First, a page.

Lots of writers like to do it on Valentine’s Day: They write about sex, but they coyly avoid a direct discussion of coupling among members of Homo sapiens.
Instead they write of long-ago tales of courtship and nudge readers along — when the act itself must be discussed — with rhetorical winks and double-entendre descriptions of animal mating rituals.
According to the Web site Retraction Watch, that’s how Lazar Greenfield started out his editorial in the February issue of Surgery News, the journal of the American College of Surgeons.
Dr. Greenfield, a professor emeritus in the department of surgery at the University of Michigan at Ann Arbor, offered an anecdote about the Roman Emperor Claudius II’s disdain for soldiers who marry. He wrote of fruit flies and then of rotifers, which can choose between sexual and asexual reproduction.
And then Dr. Greenfield, who was editor of the Elsevier publication, jumped species, veering into sexual signals among humans, heterosexual and lesbian menstrual cycles, and the mood-enhancing ingredients found in semen. Citing a 2002 study in the Archives of Sexual Behavior, he wrote: “Female college students having unprotected sex were significantly less depressed than were those whose partners used condoms. … The benefits of semen contact also were seen in fewer suicide attempts and better performance on cognition tests.”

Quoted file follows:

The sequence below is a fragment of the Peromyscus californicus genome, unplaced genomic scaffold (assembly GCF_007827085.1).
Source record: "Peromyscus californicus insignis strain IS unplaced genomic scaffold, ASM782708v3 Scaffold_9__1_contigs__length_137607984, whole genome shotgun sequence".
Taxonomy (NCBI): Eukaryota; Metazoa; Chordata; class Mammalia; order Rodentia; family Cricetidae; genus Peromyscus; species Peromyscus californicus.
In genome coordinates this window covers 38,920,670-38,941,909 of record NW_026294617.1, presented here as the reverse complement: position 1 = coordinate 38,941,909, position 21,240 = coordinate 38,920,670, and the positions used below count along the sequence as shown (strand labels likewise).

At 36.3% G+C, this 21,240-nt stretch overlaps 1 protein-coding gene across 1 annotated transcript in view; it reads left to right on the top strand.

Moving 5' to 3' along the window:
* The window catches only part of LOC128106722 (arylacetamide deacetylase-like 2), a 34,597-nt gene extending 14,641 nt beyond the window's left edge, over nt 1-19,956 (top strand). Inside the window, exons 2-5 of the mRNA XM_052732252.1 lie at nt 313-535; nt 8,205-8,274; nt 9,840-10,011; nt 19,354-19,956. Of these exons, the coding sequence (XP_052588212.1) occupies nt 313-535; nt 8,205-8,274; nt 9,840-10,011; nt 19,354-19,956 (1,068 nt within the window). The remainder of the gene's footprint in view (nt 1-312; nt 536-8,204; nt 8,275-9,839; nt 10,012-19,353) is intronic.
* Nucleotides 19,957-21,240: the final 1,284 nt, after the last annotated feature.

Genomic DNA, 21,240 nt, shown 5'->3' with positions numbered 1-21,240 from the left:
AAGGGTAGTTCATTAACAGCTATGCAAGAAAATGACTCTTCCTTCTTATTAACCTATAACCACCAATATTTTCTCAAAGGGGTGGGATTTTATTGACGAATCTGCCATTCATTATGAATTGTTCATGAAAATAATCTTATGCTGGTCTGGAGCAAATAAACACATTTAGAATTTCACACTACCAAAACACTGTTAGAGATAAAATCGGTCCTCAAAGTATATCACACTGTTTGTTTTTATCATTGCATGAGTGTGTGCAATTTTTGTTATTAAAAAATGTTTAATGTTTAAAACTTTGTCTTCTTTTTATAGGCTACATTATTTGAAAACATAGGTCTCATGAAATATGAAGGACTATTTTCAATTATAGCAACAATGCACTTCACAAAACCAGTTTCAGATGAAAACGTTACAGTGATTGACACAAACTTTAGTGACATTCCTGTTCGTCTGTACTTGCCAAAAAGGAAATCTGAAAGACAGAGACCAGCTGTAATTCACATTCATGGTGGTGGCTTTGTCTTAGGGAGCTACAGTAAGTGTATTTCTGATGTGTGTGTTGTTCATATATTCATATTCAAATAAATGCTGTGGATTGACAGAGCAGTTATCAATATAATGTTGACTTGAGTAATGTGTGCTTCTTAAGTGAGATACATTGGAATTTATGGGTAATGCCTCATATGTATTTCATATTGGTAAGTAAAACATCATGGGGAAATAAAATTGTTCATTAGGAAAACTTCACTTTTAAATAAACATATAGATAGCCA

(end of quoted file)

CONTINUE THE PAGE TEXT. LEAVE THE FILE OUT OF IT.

He concluded, ”So there’s a deeper bond between men and women than St. Valentine would have suspected, and now we know there’s a better gift for that day than chocolates.”
The American College of Surgeons pulled the issue offline, and David B. Hoyt, executive director of the organization, told Retraction Watch that the society was in the process of “preparing” it to be reposted.
Dr. Greenfield resigned as editor, and his position as president-elect of the American College of Surgeons is under review, Retraction Watch reported.